If you spent your Saturday afternoon surrounded by Hindu evangelists playing bongos, homeless men battling strangers in chess, and inter-racial gay couples making out like it’s going out of style, chances are, you were in New York’s Union Square. Tourists often believe that Time Square is the epicenter of Manhattan; that’s what makes them tourists. Time Square is populated by tourists and subpar sandwich locales, whereas Union Square is a meeting ground of real New Yorkers, steeped in tradition, saturated with skateboard punks and organic maple syrup stands, steadfastly watched over by a statue of George Washington mounted atop horse. But what is it about Union Square that draws this city’s denizens?
Sure, there are a multitude of reasons to venture out: some to peruse the ultra-yuppie Greenmarket vendors, others as a point of transit on their way to the constantly-broken subway system below, still others come to stare at the mysterious Metronome and its ominously fluctuating numbers. In such times, it’s easy to forget what Union Square is, and why it exists. Like any public square, it is a place to gather, where people intrinsically flock in times of tragedy, conflict, and celebration.
Who put the “Union” in Union Square? Why, the Union of course. The name originated following the preliminary shots of the Civil War at Fort Sumter, causing New Yorkers to congregate in the hundreds of thousands in the city’s public square. At the time, it was likely the largest public assembly the United States had ever seen. It has since been a breeding ground of mass gatherings, a hub of protesters, revolutionaries, and anyone focused on general “sticking-it-to-the-man” activities.
You like having Labor Day off? You’re damn right you do, and you can thank 1882’s initial Labor Day for that, where over ten thousand Central Labor Union workers marched in solidarity for workers rights and because, hell, we all deserve a day off once in a while.
In recent years, its significance as a public forum has not diminished. Following the horrors of 9/11, Union Square became the grounds for a public vigil, where New Yorkers gathered with flowers and photos, scrawling messages and prayers in chalk along the pavement, searching for some kind of repose in the tragedy. Ironically, not long thereafter it was used as a hotbed for protestors of the ensuing War with Iraq.
In addition to these poignant moments in our nation’s history, Union Square has hosted numerous other significant moments: Irish radicals in 1865, an anarchist bomber in 1908, and modern day protests ranging from gay rights to freeing Tibet. Sometimes, though, on a Saturday afternoon in Union Square, when you’re swimming through a mass of dubious yuppies attempting to purchase six pounds of non-GMO kale from a bald guy with a ponytail, it is easy to forget the history and gravity of this concrete expanse.
And, for those of you who aren’t in the know, the Metronome, the massive ticking numbers, located on the south side of Union Square, is neither a doomsday device nor a summation of our national debt. It’s actually just a really elaborate and confusing clock. Going from left to middle, are hours, minutes, and seconds elapsed in the day so far, on the right, the hours, minutes and seconds remaining. They are like reverse mirror images of one another, separated by an always changing middle number in the center.
Week 11: Num Pang
If you do happen to find yourself in the Union Square area, and you’re hankering for a sandwich, venture no further than Num Pang. The first of five locations, chefs Ratha Chaupoly and Ben Daitz opened this spot in 2009 and it has since erupted in popularity. To give you an idea of how hot this shop is, the first page of Google search results for “cambodian sandwich” yields only Num Pang reviews, press, and information.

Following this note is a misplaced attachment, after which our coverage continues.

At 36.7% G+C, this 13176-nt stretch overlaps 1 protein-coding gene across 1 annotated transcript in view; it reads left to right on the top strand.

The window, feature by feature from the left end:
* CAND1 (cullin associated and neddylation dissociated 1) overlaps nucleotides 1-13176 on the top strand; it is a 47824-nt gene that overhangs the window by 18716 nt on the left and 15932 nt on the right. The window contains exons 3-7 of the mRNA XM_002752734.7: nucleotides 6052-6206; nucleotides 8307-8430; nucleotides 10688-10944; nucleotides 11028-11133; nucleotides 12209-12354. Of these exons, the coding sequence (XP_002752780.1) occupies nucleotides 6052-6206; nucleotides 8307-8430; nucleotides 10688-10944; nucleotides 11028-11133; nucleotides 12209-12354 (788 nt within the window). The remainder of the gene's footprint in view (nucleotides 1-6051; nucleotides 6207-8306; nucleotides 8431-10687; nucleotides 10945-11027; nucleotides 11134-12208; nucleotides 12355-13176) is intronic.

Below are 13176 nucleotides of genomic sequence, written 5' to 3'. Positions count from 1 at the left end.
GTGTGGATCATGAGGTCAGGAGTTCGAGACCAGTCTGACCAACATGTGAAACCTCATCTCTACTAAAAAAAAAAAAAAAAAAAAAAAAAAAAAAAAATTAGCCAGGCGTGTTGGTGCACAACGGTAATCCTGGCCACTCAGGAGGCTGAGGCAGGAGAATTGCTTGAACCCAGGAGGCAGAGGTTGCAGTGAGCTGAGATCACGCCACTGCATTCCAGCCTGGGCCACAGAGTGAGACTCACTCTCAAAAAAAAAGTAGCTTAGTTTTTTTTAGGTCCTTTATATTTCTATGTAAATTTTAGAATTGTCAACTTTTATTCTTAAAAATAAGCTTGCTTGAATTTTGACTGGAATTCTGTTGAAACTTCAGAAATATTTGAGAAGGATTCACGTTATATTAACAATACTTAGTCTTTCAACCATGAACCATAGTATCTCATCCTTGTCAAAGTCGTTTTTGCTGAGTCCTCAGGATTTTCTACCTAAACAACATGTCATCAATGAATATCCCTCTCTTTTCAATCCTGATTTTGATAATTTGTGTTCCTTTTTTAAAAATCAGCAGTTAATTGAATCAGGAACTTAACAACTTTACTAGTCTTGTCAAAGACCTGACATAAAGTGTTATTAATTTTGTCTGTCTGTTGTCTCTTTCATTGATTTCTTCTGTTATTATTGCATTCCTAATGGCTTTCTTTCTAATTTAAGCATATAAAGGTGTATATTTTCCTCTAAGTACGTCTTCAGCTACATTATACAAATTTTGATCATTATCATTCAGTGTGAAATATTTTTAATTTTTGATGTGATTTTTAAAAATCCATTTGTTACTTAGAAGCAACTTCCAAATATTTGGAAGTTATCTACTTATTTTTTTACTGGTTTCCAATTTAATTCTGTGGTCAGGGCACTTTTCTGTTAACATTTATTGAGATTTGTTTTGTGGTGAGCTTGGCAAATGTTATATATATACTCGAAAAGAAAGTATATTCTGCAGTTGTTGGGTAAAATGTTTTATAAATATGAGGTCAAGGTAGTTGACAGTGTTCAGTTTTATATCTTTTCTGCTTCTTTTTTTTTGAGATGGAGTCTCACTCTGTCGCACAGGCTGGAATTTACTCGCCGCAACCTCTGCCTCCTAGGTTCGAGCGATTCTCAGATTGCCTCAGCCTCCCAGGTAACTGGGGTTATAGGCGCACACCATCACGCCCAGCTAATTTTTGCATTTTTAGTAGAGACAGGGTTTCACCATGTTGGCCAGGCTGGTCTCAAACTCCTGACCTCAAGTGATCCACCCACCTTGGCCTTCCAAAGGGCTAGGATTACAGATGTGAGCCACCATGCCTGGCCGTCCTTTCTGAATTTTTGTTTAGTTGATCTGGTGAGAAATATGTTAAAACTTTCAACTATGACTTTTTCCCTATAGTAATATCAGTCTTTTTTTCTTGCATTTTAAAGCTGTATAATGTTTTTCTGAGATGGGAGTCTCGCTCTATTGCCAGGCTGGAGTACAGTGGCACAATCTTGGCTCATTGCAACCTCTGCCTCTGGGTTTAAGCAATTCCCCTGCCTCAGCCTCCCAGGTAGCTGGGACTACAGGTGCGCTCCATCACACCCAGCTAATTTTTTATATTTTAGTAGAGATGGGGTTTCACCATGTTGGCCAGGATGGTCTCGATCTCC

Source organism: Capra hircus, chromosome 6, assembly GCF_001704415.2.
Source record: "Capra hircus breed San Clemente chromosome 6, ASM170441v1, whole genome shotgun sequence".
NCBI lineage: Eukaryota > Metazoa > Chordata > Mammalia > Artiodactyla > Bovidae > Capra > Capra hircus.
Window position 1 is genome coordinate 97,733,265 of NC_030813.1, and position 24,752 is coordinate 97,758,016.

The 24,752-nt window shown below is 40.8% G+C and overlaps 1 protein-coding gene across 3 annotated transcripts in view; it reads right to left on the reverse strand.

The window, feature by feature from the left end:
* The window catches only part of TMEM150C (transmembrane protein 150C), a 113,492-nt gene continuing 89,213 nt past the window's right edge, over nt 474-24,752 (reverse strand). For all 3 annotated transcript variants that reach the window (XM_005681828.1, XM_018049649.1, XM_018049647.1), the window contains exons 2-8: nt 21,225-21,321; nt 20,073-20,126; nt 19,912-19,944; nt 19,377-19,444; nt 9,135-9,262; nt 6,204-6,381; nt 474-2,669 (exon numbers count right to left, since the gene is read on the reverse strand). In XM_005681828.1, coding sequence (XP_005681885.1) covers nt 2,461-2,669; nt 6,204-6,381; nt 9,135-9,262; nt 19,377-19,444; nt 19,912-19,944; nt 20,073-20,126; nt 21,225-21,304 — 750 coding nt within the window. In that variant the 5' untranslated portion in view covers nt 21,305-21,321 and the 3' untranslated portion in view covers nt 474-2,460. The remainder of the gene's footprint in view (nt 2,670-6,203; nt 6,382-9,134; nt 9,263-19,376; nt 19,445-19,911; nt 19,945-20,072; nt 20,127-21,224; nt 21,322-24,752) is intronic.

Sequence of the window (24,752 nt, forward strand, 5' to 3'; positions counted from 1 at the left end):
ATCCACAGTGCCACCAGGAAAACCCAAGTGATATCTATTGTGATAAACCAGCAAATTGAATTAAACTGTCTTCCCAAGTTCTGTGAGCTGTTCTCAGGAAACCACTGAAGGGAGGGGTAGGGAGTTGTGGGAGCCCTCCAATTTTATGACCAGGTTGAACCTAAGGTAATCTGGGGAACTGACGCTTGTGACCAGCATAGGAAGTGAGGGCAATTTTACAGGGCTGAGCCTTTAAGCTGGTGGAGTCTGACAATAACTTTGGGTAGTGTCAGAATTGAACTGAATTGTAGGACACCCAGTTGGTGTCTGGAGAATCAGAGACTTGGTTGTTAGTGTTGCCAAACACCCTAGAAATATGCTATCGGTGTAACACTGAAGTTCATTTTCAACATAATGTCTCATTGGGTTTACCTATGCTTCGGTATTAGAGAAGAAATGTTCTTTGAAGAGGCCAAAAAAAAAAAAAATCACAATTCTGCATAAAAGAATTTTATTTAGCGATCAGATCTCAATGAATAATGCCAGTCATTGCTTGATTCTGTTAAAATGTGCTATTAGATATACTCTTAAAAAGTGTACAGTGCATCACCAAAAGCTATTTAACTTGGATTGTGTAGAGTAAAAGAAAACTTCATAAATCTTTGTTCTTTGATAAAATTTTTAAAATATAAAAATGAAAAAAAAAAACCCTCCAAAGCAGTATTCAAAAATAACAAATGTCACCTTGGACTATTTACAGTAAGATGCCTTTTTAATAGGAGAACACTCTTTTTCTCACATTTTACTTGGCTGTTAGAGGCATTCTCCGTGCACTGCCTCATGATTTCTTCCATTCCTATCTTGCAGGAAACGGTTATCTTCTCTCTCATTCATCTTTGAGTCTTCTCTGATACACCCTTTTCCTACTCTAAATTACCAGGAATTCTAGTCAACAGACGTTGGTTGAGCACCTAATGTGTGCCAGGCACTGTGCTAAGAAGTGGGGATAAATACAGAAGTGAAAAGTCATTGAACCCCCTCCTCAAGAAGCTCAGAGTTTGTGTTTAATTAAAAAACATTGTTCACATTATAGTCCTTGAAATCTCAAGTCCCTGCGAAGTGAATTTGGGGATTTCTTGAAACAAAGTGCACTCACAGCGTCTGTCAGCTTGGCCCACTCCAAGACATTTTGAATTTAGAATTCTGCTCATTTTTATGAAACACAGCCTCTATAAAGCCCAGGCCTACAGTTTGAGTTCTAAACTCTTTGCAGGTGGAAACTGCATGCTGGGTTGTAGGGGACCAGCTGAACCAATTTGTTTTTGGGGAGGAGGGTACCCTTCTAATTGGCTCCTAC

What is a Cambodian sandwich? If you recall my second blog post, it has a fair amount in common with Bánh mì (Vietnamese) style sandwiches: both feature chili mayo, cucumber, pickled carrots, and cilantro, creating a delicate sweet and spicy base to counteract the saltiness of the meat. However, “Bánh mì” is actually the name of the bread, specific to Vietnamese bakeries, whereas these Khmer sammies are served in Semolina rolls. That, and they bring the meat.
It’s visible upon arrival. You order in front of an open kitchen, where the meat has no place to hide. The most popular is a five spice pulled pork, cooked in an oven that “has never been turned off.” Marinated in a glaze that includes maple syrup and then charred on the grill, it makes for a valiant hero.
However, if you’re anything like me, you’ll go for the peppercorn catfish. Seasoned to perfection, with a tender swipe of “house made sweet soy sauce,” this salty seafood achieves a perfect harmony with its sister flavors in a way that just begs to be masticated.
The list doesn’t stop there. There’s also roasted salmon with leeks and chili yogurt, skirt steak, grilled Khmer sausage, coconut tiger shrimp, and spicy organic tofu with ginger soy honey-glaze. Thirteen sandwiches in all, depending on season. No modifications are allowed though, because screw you, they got it right the first time.
Served up alongside their seasonal market pickles, a colorful blend of green, white, and purple, spicy, strange and satisfying treats and a bowl of their curry red lentil soup, you’ve got yourself a light, yet satisfying eating experience. Wash it down with some of their ginger apple cider, or blood orange lemonade, and pay it all with their brand new app, the Num Pang App.
Far and away, one of the most worthwhile sandwich ventures I’ve had. Highly recommended.
Also - just got on that Twitter game @nysandwichpro. If you're into that sort of thing.